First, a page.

Zoom in, detail shot of the painting Misty and Rosy Clouds by Zhou Ping-Guang featured in his book A Collection of Artworks by Zhou Ping-Guang.
Chinese Fine Line or Gong-bi Style Painting
There are two main styles of Chinese Painting that OAS chooses to focus on. The primary is the Spontaneous or Xie Yi style. The other is the fine line or Gong-bi style.
The two styles share a common technique in painting line strokes. In fact practicing fine line or Gong-bi style of painting is a great way to create more discipline in the line work for Spontaneous style painting.
Gong-bi is also a great style for those with a background in Western style watercolor or who have an affinity for one of the most modernly relevant forms of art: Tattoo art. It shares much more common feelings with these types of art forms than the Spontaneous style of Chinese painting and therefore is often an easier transition for people with backgrounds in these Western styles of painting.
We have a couple free videos below with some excellent demonstrations and tips for fine line painting.
Quick recap of the fine line session from one of our OAS Workshops. Brief but lots of technique "tricks" highlighted here.
The primary focus of this simple Rose lesson in two styles is the fine line style Rose.
Summary of Tips and Tricks for Gong-bi Style Painting
Tips for Outlining/Line Work
- If you are just starting in the style, it is easy to take an outline draft from a lesson or some other sources, place a piece of fully-sized rice paper over the top and trace the outline for your painting. This technique is demonstrated in both of the videos below.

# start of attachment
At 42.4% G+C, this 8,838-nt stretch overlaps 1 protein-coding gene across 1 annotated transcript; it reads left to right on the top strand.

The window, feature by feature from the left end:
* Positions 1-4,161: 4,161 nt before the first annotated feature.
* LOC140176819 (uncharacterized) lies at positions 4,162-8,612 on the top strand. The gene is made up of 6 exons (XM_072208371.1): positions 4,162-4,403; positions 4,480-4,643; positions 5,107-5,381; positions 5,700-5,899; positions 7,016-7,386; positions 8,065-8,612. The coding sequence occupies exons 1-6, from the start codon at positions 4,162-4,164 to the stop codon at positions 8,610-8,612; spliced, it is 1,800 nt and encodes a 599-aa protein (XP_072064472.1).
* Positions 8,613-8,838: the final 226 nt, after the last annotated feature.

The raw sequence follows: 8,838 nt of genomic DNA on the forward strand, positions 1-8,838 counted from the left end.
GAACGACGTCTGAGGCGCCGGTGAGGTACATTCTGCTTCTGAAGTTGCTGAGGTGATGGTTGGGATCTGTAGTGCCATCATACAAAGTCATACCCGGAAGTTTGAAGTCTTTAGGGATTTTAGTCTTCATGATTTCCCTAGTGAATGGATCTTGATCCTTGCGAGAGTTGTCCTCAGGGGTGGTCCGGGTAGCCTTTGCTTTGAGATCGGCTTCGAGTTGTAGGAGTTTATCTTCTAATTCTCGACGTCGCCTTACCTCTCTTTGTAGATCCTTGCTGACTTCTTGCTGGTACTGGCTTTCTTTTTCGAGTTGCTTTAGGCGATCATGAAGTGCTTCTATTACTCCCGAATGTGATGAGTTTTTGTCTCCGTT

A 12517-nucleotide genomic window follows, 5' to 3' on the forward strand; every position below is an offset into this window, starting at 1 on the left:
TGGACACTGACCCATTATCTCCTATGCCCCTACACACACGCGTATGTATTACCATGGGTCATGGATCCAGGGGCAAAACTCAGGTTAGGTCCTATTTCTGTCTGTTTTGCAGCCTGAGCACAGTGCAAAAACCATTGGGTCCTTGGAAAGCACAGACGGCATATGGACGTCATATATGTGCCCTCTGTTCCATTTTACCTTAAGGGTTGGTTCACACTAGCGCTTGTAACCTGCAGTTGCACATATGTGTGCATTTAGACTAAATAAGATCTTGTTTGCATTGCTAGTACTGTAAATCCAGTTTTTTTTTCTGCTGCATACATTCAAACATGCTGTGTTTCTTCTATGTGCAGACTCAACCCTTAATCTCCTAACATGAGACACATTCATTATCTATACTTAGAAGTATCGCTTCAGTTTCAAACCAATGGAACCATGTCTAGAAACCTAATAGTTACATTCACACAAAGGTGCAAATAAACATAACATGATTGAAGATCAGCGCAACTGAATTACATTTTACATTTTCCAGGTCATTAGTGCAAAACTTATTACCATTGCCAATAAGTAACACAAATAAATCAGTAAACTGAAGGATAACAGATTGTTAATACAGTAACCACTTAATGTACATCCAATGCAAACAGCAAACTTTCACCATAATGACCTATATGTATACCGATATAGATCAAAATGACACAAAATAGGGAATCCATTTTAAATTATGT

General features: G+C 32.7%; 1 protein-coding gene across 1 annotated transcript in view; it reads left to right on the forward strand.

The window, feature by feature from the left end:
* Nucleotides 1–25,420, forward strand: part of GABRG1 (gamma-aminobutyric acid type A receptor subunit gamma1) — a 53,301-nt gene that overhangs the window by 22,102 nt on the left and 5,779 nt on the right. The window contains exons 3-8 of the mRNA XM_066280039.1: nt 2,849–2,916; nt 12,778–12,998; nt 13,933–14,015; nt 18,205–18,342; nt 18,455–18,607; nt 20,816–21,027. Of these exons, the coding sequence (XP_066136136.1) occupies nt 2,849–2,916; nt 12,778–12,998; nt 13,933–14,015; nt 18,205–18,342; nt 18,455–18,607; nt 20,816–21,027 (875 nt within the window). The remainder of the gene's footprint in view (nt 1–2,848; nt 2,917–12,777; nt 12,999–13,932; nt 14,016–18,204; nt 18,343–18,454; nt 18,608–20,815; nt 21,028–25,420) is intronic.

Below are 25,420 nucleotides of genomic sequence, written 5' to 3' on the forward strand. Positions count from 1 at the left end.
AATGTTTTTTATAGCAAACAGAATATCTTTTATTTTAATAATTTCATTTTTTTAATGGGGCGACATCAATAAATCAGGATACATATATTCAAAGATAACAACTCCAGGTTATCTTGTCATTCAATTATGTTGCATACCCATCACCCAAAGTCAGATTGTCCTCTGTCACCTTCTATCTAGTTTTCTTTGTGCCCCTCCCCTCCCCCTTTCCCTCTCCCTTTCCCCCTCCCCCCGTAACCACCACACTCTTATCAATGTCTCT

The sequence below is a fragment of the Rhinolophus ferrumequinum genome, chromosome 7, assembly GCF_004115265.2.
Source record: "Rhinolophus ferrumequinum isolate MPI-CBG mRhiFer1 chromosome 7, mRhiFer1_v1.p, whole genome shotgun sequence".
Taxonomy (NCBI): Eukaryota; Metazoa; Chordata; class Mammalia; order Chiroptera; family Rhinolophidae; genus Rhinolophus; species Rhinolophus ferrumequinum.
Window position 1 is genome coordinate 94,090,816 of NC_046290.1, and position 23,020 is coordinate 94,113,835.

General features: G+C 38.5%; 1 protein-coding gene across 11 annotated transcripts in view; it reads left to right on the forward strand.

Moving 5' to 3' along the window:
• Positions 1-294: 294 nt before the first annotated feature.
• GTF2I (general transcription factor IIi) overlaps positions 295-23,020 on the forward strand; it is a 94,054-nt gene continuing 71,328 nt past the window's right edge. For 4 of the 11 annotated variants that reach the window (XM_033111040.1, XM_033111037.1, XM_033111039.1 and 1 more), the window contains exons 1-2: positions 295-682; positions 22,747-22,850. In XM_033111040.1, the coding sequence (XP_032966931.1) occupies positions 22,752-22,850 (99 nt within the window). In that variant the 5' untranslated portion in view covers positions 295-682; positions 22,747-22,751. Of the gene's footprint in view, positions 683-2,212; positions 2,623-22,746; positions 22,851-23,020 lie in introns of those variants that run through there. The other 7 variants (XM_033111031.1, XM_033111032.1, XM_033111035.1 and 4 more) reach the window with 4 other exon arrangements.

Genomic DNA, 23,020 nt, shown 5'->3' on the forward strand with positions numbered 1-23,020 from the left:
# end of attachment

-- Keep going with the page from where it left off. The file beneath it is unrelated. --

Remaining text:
- You should no be shy about tracing lessons at first. Do this often enough and your line work will become confident and then you can outline in a more freehand way.
- Vary the width of your line work subtly rather than having it be all the same width
- Do multiple version of your line work in the same session as it is a great way to use extra color and time that would otherwise be idle during shading
Tricks for Shading
- Leave a hairline space in between your outline and your shading
- Apply shading colors from darkest to light, starting with light ink first and then the next darkest color and so on
- Apply color in a "U" shape leave some space in the middle to create more dimension
- "Pull" the color with a clean dry brush to fade the edges of each shading step so that it transitions seamlessly into the lighter colors
- Wait sufficient time for each color shading layer to dry before applying the next color
- Don't be afraid to shade multiple versions of the same painting at once to use up all your colors and to take advantage of time you are waiting for layers to dry (rather than just waiting idly you can shade another version of the painting while waiting for the first version to dry)
- Target the right moisture level with shading, leaving enough color to effectively pull and fade but not too much so as you create a puddle
- Use a high quality fully sized paper. OAS recommends Shimmer for final compositions and Glass paper for practice
- Brushes for fine line style painting are relatively inexpensive. Make sure you have enough brushes for shading. It is much easier to have separate brushes for applying darker colors and lighter colors and even separate brushes for pulling darker and light colors. Having as many as four separate Small Fine Soft Brushes will make your shading much less tedious and much more successful.
- OAS recommends Red Feather Brushes for doing the outline work in the Gong-bi style. Beginners should start with the Red Feather Small. Once you have more control you more choose a larger Red Feather Brush to be able to show more variation in your line work or to do more line work without reloading the brush
WSF0001: Peony in Gong-bi Style - $8.50